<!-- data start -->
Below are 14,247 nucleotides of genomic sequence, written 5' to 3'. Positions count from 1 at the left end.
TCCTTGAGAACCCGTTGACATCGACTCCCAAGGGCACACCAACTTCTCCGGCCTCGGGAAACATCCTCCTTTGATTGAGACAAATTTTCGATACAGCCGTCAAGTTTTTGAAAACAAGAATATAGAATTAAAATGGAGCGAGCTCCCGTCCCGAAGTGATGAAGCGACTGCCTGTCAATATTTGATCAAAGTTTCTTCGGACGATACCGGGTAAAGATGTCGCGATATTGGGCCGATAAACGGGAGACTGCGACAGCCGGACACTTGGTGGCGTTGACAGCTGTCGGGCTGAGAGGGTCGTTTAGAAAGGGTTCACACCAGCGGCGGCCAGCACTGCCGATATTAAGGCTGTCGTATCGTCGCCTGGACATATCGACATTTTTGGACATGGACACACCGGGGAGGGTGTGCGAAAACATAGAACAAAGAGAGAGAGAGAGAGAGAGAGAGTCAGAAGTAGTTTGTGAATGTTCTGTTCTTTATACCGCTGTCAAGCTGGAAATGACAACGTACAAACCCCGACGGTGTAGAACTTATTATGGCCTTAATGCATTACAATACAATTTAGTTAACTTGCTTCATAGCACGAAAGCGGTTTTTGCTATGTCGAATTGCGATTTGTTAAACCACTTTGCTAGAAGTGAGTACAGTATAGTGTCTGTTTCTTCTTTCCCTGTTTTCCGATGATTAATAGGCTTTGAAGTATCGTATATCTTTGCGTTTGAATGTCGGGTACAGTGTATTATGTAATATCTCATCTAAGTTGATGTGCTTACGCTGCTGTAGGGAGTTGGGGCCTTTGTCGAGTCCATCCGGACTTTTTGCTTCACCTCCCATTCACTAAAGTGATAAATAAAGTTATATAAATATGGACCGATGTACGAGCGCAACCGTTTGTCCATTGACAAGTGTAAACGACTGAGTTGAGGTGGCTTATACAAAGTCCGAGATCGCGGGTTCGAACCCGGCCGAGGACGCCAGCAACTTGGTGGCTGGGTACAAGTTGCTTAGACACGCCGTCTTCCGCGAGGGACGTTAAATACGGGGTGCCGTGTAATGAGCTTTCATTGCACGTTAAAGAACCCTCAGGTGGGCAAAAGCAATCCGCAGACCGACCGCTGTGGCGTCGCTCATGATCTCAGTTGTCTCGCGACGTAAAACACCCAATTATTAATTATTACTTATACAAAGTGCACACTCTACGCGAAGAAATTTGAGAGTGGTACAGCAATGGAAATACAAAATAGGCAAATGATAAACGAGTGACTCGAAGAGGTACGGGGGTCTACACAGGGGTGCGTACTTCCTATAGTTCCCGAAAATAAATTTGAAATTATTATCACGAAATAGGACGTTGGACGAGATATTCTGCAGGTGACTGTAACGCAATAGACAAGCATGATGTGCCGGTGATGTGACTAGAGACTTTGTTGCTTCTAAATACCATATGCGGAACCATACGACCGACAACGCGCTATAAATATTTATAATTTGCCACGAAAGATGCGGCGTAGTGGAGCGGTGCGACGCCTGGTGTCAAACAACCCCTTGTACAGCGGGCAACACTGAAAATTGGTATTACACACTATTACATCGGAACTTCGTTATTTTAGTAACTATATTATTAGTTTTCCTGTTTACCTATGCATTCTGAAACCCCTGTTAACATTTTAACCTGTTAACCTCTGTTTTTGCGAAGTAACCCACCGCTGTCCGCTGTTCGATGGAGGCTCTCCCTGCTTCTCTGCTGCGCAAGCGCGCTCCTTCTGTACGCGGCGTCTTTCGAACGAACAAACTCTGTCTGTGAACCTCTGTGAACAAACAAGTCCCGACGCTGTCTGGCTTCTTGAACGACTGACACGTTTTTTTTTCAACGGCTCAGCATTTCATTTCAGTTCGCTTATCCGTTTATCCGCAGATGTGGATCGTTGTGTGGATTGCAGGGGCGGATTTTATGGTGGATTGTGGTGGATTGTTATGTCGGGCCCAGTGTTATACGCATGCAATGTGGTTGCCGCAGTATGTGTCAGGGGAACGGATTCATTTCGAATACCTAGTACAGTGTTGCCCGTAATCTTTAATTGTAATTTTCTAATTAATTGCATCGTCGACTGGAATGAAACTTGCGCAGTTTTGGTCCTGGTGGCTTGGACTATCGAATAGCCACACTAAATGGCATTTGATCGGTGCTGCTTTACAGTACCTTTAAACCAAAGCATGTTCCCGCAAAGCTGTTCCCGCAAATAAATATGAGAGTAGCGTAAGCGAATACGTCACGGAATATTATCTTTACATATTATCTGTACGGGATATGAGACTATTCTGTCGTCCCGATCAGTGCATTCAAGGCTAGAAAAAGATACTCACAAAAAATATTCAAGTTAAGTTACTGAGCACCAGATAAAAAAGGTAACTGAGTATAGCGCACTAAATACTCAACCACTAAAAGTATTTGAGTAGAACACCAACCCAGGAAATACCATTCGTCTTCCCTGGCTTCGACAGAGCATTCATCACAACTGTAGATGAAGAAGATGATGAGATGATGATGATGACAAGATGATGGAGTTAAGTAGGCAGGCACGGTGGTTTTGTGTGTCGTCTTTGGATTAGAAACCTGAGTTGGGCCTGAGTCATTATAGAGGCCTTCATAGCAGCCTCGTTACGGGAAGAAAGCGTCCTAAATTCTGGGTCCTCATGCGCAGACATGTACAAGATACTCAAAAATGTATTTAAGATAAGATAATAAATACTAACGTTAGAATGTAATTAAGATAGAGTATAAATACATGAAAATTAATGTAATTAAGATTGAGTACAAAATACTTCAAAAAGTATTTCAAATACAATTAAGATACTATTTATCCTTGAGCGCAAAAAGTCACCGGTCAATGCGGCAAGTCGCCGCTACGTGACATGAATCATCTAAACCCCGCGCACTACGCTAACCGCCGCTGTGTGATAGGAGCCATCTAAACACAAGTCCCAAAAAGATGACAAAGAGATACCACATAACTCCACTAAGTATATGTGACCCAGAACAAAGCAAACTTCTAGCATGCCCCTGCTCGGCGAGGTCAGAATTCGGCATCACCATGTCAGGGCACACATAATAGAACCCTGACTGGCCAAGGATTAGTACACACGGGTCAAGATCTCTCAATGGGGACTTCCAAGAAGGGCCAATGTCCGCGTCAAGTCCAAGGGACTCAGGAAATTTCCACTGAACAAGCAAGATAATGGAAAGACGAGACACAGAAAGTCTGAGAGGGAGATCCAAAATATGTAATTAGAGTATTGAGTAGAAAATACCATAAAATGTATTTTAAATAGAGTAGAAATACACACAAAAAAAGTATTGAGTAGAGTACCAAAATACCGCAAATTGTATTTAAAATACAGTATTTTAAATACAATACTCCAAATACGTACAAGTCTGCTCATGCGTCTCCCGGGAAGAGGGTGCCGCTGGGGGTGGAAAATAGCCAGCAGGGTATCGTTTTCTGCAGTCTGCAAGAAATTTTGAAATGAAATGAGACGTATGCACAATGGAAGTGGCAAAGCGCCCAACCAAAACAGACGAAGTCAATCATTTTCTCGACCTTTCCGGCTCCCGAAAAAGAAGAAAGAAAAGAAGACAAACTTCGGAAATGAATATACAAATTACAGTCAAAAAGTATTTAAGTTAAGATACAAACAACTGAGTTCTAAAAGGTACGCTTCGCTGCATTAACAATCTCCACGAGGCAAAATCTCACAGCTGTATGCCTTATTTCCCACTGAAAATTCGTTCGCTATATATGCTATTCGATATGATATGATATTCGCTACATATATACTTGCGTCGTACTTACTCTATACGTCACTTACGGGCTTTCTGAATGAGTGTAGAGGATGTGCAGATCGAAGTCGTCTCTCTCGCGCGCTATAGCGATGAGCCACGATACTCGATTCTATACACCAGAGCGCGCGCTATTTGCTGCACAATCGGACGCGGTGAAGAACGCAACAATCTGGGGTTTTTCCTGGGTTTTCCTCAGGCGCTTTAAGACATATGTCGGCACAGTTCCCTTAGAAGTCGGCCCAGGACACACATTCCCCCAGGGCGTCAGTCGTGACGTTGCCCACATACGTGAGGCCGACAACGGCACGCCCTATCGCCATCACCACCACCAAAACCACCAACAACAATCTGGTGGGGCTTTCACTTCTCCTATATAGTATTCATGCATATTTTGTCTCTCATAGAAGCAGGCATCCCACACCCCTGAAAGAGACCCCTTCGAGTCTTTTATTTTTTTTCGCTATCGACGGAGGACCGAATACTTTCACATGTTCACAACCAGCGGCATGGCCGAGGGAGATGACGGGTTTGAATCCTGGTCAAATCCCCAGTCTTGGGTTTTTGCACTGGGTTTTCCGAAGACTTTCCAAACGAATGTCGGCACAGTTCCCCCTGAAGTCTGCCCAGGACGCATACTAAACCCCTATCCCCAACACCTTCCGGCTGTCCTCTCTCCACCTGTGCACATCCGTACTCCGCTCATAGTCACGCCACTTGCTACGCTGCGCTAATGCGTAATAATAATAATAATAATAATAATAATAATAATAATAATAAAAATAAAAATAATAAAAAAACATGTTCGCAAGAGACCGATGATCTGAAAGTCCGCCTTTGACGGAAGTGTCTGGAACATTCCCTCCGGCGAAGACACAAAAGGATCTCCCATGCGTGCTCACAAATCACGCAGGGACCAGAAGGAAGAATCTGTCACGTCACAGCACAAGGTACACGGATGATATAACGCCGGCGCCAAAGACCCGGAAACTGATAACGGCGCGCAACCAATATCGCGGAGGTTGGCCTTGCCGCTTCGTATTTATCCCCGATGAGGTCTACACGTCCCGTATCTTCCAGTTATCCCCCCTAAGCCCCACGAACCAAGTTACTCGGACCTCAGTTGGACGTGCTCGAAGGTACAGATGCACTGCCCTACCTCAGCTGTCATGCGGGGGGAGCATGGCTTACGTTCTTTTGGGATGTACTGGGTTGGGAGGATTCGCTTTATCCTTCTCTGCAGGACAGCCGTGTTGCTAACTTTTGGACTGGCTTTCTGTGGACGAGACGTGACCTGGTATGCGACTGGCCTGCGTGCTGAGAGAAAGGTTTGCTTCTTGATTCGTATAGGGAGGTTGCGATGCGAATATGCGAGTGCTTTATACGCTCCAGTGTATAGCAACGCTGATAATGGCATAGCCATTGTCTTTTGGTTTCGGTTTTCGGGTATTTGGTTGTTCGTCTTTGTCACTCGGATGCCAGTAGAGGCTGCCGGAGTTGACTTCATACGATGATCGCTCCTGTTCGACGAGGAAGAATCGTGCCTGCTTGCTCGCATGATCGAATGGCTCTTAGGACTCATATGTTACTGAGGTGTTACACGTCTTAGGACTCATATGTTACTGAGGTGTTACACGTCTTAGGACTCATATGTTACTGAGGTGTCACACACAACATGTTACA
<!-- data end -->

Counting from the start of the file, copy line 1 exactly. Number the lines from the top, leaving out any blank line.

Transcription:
Below are 14,247 nucleotides of genomic sequence, written 5' to 3'. Positions count from 1 at the left end.